Last week, U.S. President Barack Obama and Canadian Prime Minister Justin Trudeau released a “U.S.-Canada Joint Statement on Climate, Energy, and Arctic Leadership”. The statement emphasizes the importance of addressing compound climate-fragility risks and both leaders agree to continue addressing these challenges, in particular through the G-7 working group on climate and fragility.
"Over the years, the United Nations, Governments and the people of the world have come to recognize climate change as a deadly peril to our ecosystems and, by that, to our security and, indeed, our survival. We may in many cases in life have a Plan B – but we simply have no Planet B.” - Jan Eliasson, Deputy Secretary-General of the United Nations, speaking at the 52nd Munich Security Conference
‘No challenge poses a greater threat to our future and future generations than a change in climate’. Thus spoke President Obama, and most Western leaders have done likewise. Yet as the security policy community descends on Munich for its annual conference, climate change is likely to be a sideshow, again, despite the global attention that climate change received in the context of December’s conference in Paris.
The changing climate brings about more intense floods in cities in India and all around the world. It seems, however, that urban planning is still neglecting the growing risks. What are the biggest mistakes and how can we avoid them? An analysis by Dhanasree Jayaram.
The climate conference that took place in Paris last month has repeatedly been billed as a crucial global summit, and even as a decisive moment in human history – and its results have been judged as historic, too. To emphasize that the conference must not fail, Paris has seen the greatest ever gathering of leaders of state and government. And indeed, because anthropogenic climate change involves a huge range of risks – for human health and well-being, water and food security, and international security – it is fitting that the leaders who carry overall responsibility for their nations’ wellbeing engage on this issue.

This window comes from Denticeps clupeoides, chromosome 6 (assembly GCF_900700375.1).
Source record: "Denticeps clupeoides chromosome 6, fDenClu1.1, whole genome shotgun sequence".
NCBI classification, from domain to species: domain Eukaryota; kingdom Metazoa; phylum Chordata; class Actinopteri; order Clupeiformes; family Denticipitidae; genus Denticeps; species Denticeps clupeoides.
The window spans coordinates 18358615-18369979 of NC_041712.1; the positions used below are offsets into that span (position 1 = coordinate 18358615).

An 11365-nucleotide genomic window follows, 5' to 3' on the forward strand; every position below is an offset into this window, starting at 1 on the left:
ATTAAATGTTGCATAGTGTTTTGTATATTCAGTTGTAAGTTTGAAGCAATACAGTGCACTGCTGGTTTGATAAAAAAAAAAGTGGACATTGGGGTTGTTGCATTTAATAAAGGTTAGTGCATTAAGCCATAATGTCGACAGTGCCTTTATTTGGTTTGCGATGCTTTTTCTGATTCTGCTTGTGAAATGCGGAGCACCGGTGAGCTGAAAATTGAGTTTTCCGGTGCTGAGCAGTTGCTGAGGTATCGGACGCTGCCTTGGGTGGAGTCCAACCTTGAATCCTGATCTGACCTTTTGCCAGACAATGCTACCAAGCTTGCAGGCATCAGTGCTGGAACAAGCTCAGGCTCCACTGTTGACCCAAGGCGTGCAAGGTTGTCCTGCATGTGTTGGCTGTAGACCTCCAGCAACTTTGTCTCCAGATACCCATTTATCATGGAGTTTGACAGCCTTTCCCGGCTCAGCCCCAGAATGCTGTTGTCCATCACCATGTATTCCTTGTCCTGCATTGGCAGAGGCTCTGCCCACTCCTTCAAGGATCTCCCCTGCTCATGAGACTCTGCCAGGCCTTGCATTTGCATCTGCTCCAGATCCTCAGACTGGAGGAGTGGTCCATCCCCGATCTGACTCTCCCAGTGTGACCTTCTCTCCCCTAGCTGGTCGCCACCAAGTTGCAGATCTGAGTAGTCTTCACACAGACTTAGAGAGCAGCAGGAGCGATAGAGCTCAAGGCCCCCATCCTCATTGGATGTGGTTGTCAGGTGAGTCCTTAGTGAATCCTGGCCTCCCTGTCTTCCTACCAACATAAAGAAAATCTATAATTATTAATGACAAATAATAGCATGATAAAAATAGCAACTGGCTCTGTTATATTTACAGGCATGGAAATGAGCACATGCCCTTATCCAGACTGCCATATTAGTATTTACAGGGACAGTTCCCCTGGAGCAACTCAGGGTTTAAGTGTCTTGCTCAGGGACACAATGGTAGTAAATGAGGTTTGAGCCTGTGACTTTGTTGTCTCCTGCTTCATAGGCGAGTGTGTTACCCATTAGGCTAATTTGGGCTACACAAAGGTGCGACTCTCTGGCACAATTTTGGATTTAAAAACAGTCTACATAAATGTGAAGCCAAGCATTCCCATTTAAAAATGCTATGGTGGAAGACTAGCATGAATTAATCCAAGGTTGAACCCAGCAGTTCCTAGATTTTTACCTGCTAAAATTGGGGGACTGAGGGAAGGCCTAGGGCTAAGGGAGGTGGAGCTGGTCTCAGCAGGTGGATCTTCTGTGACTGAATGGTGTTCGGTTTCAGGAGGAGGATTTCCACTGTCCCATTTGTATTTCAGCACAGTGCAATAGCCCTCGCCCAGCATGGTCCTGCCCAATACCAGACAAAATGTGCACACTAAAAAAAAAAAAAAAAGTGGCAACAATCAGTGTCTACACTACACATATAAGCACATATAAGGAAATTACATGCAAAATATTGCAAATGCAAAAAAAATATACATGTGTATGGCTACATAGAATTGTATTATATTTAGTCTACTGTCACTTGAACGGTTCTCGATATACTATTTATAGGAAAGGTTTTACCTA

In his speech on climate change and national security on November 10, Secretary of State John Kerry said climate change is already a “threat multiplier,” and that worse is to be expected if climate change continues unchecked. But the relationship between the environment and violent conflict is complex and often indirect.
The most important and anticipated climate change conference in years is finally underway. In some ways, as Bill McKibben and Andrew Revkin have pointed out, its success is relatively assured thanks to the number of major commitments countries have already made. But that doesn’t mean there’s nothing to see here.
Paris 2015: as climate advocate, this meant and means for me the upcoming World Climate Conference in December. And this hasn’t changed, even as a result of the horrific terror attacks last Friday in Paris. On the contrary, the outcomes of the approaching conference can make a major contribution to stomping out the breeding grounds for these kinds of attacks.
Acknowledging that climate change is a global threat to security in the 21st century, the Dutch government has convened an international conference on Planetary Security on 2-3 November 2015 in the Hague. The aim of the conference was to facilitate strategic exchange on existing foreign policy and security architecture.
In a commanding speech at Old Dominion University this week, Secretary Kerry announced a dramatic step toward integrating climate and security into U.S. foreign policy.